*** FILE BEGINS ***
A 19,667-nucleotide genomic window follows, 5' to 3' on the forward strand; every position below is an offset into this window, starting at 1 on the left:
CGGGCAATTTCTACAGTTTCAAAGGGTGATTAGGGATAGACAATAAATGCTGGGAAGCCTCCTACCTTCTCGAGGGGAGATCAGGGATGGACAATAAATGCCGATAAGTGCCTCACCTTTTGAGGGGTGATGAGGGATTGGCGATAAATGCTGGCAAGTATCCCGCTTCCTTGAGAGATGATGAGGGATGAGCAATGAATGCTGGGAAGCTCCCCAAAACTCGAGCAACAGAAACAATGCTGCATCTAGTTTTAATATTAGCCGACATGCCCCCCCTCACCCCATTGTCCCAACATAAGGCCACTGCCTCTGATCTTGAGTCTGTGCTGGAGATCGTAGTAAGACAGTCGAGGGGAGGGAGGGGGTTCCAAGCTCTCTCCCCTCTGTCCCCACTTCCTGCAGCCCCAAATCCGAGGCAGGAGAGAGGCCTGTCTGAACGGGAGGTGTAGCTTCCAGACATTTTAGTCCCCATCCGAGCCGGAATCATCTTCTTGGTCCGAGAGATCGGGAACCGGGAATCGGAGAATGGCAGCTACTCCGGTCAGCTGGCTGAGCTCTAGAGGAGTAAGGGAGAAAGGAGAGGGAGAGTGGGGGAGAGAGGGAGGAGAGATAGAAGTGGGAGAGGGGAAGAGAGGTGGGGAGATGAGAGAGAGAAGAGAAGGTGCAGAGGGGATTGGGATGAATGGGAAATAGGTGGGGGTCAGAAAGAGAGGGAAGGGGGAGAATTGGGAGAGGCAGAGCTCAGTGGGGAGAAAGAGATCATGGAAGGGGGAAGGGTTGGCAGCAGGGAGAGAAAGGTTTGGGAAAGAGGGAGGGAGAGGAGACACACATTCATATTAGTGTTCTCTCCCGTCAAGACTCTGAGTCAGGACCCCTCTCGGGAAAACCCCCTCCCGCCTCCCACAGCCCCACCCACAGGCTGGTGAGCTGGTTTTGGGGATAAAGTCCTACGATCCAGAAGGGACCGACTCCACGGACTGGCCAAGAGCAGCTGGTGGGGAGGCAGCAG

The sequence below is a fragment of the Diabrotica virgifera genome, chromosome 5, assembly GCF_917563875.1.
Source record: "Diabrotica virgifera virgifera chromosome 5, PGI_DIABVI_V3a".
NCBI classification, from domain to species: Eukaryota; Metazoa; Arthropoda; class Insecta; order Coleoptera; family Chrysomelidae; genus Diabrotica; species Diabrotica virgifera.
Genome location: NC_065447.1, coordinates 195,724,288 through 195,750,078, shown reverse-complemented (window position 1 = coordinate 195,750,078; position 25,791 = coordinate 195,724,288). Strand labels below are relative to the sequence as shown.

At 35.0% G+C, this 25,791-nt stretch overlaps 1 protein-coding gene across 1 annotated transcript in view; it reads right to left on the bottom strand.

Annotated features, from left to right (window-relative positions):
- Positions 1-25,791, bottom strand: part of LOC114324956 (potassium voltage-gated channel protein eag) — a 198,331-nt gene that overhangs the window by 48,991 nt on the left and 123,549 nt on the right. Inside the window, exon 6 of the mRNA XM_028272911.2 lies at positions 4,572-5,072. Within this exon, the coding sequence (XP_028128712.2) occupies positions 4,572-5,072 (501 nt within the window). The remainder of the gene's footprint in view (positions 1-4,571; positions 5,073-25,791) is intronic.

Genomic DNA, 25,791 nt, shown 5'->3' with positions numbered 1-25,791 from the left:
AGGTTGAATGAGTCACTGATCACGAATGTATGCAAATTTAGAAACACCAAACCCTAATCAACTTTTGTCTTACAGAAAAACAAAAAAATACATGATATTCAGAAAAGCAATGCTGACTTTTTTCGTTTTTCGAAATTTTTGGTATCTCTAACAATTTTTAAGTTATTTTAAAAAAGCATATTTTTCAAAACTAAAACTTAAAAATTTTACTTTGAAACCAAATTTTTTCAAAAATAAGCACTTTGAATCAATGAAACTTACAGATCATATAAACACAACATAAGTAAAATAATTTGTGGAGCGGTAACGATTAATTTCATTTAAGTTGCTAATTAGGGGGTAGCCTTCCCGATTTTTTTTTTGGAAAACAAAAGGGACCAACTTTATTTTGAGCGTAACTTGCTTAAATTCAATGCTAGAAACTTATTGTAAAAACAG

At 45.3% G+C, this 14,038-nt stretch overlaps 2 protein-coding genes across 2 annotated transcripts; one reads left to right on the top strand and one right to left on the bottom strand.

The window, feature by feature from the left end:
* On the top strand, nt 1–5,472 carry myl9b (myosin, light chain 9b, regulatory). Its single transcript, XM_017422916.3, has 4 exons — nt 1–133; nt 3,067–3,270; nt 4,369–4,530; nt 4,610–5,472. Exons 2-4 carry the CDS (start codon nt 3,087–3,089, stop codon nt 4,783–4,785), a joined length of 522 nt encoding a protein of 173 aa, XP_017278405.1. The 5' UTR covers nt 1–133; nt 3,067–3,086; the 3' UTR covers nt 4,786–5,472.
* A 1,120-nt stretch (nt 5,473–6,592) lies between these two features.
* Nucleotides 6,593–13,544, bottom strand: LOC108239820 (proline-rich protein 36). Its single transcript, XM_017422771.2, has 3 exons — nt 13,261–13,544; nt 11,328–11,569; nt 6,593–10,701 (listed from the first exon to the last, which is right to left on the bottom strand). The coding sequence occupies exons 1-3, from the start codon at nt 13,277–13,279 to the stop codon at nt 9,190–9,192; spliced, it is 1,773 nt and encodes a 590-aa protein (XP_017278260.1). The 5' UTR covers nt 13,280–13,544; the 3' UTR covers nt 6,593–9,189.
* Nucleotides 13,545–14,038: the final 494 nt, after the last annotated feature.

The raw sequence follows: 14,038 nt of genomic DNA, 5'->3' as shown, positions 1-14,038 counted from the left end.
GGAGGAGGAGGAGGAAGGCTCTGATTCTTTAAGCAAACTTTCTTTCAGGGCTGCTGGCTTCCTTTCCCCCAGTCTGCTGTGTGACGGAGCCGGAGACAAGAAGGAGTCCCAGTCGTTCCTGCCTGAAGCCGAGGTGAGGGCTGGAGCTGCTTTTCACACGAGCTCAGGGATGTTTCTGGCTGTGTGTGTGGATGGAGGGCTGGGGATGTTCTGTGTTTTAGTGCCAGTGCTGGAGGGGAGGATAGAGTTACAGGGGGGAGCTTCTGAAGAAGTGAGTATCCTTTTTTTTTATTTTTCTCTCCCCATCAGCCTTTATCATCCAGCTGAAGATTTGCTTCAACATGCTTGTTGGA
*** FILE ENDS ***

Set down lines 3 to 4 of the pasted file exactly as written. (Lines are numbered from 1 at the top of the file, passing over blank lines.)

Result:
The sequence below is a fragment of the Diabrotica virgifera genome, chromosome 5, assembly GCF_917563875.1.
Source record: "Diabrotica virgifera virgifera chromosome 5, PGI_DIABVI_V3a".